Arpaio, Sheridan and other officials face allegations that they did not follow Snow's December 2011 injunction regarding the enforcement of civil immigration law, and his orders regarding the confiscation of video evidence.
Additionally, there are allegations that they did not comply with court-ordered discovery.
As part of the sheriff's suggested settlement plan, Arpaio would make a public apology for his misdeeds, ask the county to set up a $350,000 fund for those detained unlawfully since Snow issued the 2011 injunction against the MCSO's enforcing civil immigration law, and make a $100,000 grant to a local Hispanic civil rights organization to be paid for by the "defendants."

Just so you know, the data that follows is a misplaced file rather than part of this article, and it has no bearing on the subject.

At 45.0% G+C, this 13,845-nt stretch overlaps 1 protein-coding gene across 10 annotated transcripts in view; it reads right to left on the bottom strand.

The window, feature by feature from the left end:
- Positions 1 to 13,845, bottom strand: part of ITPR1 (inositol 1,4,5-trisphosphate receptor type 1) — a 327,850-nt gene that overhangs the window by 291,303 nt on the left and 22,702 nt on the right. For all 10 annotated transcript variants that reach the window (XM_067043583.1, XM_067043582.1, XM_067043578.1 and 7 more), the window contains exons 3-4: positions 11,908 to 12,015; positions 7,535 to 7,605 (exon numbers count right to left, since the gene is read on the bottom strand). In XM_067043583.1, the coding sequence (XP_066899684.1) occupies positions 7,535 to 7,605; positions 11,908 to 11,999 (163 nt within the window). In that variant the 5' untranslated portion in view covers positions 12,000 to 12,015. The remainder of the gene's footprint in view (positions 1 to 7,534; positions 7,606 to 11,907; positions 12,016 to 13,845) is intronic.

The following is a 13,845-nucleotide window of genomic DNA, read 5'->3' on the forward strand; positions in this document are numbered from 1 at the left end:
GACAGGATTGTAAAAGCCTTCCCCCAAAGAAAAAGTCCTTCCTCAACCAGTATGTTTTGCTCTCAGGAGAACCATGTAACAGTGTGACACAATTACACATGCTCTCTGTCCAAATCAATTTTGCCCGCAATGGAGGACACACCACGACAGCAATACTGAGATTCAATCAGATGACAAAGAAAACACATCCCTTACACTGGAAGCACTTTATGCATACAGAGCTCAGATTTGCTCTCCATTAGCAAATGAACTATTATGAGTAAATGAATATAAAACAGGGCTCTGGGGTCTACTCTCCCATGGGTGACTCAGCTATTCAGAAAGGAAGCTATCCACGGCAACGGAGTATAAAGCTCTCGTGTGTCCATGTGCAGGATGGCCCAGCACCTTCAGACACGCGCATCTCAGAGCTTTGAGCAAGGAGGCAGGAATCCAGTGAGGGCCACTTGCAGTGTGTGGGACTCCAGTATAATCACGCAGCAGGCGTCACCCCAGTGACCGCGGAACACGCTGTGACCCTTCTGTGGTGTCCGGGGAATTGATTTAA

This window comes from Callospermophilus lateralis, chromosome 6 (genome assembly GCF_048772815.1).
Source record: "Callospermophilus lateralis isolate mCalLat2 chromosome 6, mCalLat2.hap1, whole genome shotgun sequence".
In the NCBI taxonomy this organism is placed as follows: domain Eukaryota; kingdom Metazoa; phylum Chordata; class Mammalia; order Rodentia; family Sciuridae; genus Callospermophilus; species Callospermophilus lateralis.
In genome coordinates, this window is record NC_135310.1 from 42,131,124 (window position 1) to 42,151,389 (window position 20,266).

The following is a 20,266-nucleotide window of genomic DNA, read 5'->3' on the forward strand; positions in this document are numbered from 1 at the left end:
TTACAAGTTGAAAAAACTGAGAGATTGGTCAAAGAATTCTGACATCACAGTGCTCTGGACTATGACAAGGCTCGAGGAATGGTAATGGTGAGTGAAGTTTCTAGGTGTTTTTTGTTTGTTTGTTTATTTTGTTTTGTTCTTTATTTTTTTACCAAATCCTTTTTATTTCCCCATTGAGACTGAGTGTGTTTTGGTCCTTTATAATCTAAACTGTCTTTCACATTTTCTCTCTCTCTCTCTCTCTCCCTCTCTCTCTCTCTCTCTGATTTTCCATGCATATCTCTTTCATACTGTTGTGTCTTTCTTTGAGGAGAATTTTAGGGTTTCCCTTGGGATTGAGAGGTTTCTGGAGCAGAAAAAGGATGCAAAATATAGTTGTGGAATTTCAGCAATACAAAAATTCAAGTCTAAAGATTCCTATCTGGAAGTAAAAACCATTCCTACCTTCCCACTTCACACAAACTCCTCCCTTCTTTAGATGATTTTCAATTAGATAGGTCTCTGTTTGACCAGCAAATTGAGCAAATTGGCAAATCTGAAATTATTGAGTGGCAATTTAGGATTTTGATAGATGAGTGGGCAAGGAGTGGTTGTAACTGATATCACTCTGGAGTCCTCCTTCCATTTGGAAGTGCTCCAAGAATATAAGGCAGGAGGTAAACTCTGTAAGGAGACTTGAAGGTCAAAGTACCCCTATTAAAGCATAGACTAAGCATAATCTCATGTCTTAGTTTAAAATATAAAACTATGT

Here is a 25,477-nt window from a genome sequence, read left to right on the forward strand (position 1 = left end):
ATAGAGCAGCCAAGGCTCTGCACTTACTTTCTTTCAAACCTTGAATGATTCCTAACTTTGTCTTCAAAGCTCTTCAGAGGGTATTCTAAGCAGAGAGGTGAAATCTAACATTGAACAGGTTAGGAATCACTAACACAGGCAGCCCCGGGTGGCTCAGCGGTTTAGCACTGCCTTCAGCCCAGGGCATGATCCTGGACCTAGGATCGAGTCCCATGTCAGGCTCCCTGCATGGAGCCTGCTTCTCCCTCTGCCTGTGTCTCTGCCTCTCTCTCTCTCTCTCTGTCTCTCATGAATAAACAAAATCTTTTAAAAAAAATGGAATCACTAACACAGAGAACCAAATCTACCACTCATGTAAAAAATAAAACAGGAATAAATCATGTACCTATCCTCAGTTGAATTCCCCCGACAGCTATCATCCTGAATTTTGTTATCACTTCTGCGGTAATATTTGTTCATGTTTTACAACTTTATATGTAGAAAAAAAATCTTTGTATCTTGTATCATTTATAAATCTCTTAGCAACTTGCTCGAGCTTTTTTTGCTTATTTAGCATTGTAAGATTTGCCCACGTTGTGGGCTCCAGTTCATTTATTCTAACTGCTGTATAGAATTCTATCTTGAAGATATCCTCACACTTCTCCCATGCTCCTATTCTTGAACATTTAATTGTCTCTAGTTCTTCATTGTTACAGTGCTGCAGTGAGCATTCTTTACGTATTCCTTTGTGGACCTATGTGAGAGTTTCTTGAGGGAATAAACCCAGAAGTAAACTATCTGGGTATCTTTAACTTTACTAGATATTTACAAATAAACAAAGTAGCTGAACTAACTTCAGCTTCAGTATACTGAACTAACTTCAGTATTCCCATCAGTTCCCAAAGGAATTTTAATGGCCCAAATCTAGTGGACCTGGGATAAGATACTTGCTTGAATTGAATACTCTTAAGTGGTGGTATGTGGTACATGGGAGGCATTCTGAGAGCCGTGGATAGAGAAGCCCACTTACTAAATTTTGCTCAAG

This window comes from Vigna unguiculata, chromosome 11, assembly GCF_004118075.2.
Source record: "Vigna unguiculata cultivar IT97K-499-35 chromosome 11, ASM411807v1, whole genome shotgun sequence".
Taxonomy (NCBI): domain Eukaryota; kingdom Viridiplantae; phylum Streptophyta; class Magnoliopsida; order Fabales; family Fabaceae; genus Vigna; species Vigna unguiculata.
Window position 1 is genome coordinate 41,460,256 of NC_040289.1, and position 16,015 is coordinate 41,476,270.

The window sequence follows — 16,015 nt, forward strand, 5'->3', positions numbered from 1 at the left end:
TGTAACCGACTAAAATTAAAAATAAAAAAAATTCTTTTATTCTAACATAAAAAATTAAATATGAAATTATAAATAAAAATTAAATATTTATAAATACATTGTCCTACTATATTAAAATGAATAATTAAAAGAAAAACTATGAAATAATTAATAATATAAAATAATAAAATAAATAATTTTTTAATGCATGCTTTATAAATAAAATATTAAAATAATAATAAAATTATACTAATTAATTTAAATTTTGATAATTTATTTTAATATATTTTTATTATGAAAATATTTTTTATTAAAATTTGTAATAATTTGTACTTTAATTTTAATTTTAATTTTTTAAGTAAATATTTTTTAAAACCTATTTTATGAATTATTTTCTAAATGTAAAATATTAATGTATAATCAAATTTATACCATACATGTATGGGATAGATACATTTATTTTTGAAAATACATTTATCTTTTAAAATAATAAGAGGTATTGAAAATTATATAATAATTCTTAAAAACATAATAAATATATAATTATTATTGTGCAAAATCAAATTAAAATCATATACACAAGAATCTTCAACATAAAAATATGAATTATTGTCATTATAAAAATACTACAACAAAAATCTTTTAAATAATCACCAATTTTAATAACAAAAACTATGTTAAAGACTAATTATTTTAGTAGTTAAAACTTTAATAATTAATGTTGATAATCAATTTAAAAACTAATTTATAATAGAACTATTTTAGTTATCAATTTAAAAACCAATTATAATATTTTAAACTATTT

As in a previous hearing, Snow stated that he would not consider a remedy for the civil contempt by Arpaio that did not address possibility of criminal liability, which hinges on whether or not the contempt was done "willfully."
Referring to a legal defense fund Arpaio and his allies have been pimping online and in e-mails, Snow wanted to know how he could be sure Arpaio was being personally punished as part of any settlement.
"I want it to come out of his pocket," Snow told Arpaio's criminal attorney Mel McDonald, "not the Joe Arpaio legal defense fund."
McDonald, a former U.S. Attorney, complained that the amount being considered would equal "a year of [Arpaio's] gross income."
But Snow was having none of it, pointing out that he was aware that Arpaio "had significant sources of other income," such as from books the sheriff had co-authored.
"$100,000 is [just] a number," said Snow. "But more than a number, I want to send a message to the sheriff, that comes from having a little skin in the game."